Business / Markets

Collateral damage from Qingdao probe

By Wei Tian (China Daily) Updated: 2014-06-13 07:11

Investigations into irregular financing using copper send global prices lower, reports Wei Tian from Shanghai

Copper markets are being shaken by developments at Qingdao Port, where metal inventories have reportedly been used in fraudulent ways to raise funds.

Officials are looking at whether metals stockpiled at Qingdao Port fell short of obligations used to secure loans, and they're focusing on Decheng Mining, a Qingdao-based private metals trader, Reuters reported, citing two police sources with direct knowledge of the matter.

Public security authorities are probing alleged fraud involving materials held in its Dagang bonded storage area, Qingdao Port International Co said in a statement on June 6.

Claims that single batches of copper and aluminum at Qingdao Port were pledged as collateral for multiple loans could undermine a broader practice under which traders use everything from iron ore to rubber to get funding.

Benchmark copper futures in London have fallen amid concern that the probe at Qingdao will curb demand for the metal. Copper has lost 9.2 percent this year, making it the worst performer among the six main metals on the London Metal Exchange.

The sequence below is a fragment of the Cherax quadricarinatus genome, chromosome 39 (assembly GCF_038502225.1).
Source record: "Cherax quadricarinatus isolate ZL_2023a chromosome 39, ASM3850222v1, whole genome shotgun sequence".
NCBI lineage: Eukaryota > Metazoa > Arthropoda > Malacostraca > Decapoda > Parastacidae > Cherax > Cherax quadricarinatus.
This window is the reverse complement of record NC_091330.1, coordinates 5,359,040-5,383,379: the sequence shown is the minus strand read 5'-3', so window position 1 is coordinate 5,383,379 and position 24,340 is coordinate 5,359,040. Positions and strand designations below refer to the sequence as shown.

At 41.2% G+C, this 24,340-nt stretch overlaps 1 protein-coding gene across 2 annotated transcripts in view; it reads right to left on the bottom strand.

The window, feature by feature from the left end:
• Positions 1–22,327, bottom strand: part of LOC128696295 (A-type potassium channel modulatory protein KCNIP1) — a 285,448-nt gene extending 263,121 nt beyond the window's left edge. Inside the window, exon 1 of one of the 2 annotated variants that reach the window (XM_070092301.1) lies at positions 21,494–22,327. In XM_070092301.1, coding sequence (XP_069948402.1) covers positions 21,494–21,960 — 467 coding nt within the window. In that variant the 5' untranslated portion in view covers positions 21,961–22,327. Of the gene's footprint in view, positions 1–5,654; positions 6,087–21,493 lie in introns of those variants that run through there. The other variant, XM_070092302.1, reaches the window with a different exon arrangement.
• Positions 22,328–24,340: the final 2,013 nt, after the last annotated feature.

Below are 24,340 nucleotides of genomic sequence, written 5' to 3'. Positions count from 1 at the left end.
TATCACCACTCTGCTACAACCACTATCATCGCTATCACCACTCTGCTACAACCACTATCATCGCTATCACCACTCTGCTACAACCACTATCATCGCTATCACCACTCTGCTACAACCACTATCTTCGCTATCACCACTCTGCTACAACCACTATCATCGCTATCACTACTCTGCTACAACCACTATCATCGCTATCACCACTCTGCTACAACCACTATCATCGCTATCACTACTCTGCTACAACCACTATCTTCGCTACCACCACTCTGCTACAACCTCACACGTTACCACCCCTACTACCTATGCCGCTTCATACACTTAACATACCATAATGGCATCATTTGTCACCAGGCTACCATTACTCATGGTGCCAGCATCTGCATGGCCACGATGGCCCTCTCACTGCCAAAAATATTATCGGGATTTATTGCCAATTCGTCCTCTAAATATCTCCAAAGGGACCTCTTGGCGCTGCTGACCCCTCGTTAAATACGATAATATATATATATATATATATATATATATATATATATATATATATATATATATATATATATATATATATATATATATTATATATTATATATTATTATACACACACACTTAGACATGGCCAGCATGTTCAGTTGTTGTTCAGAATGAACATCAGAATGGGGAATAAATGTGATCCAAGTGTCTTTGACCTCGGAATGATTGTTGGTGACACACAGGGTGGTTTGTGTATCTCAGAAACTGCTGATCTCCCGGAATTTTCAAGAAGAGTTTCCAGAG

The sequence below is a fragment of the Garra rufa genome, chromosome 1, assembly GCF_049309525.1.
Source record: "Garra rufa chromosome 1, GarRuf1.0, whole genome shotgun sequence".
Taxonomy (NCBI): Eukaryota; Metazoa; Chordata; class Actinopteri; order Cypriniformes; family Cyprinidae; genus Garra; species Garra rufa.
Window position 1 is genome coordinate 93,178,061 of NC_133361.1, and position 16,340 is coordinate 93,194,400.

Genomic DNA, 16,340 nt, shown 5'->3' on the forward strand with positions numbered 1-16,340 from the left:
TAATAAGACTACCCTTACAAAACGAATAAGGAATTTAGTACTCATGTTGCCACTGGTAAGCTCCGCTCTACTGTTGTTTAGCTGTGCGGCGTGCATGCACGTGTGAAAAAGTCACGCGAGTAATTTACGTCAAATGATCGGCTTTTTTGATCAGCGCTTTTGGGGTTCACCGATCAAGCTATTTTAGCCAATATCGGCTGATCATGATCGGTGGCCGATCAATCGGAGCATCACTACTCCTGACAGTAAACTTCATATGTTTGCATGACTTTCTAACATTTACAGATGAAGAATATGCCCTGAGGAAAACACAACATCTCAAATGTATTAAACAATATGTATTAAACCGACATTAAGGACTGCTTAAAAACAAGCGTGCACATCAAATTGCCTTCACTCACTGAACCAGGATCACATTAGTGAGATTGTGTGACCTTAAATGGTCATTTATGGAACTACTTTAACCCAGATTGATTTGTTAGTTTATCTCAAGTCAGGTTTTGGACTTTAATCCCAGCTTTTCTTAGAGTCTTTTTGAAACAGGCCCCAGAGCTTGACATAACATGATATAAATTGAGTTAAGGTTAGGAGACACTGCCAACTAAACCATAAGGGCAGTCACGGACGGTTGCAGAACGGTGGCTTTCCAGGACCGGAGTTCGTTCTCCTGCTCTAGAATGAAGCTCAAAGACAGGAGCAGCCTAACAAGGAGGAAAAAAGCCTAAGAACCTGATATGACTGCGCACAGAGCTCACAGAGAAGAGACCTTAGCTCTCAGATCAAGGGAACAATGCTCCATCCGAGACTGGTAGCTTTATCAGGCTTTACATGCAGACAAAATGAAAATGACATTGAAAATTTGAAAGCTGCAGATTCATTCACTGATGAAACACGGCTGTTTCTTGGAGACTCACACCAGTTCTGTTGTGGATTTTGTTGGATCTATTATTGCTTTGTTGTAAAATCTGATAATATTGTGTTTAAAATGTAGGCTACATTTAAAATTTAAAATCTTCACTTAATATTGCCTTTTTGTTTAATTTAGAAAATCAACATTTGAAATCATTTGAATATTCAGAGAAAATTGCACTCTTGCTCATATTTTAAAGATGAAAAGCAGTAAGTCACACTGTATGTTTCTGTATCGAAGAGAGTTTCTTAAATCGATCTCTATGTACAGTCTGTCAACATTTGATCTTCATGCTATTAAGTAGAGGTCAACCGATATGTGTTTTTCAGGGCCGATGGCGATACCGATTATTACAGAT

Analysts at Goldman Sachs Group Inc said the price may further fall to about $6,200 a metric ton before the end of this year from about $6,660 at present.

Copper has also been declining in New York as the investigation erodes demand prospects, with the benchmark futures price down 11 percent this year on the CME Group Inc's Comex in New York.

In addition to weighing down copper prices, observers said the investigation may curb foreign exchange inflows to China.

"Feedback from trading house contacts suggests that this investigation has cast a pall on the financing trade as a whole," Barclays Plc analyst Sijin Cheng wrote in a report.

"The developments in Qingdao are likely to continue the significant scaling back of forex inflows from foreign banks into China via commodity financing business," Goldman Sachs said, adding that foreign banks may lend less money against commodity inventories in China.

"This investigation may lead to a 'freeze' in activity," Deutsche Bank AG said in a report. "We also believe it is likely to raise market awareness of the risks involved in commodity financing."

While there is still considerable uncertainty regarding the extent of fraudulent transactions, this will be another step in cleaning up commodity financing in China, Deutsche Bank said, adding that the move could lead to much tighter audit rules for warehousing receipts over the medium term, which could raise the cost of repurchase deals.

Collateral damage from Qingdao probe

Collateral damage from Qingdao probe
Robust growth at Shanghai port Qingdao Port: Shipments unaffected by investigation

Previous Page 1 2 Next Page

Hot Topics

Editor's Picks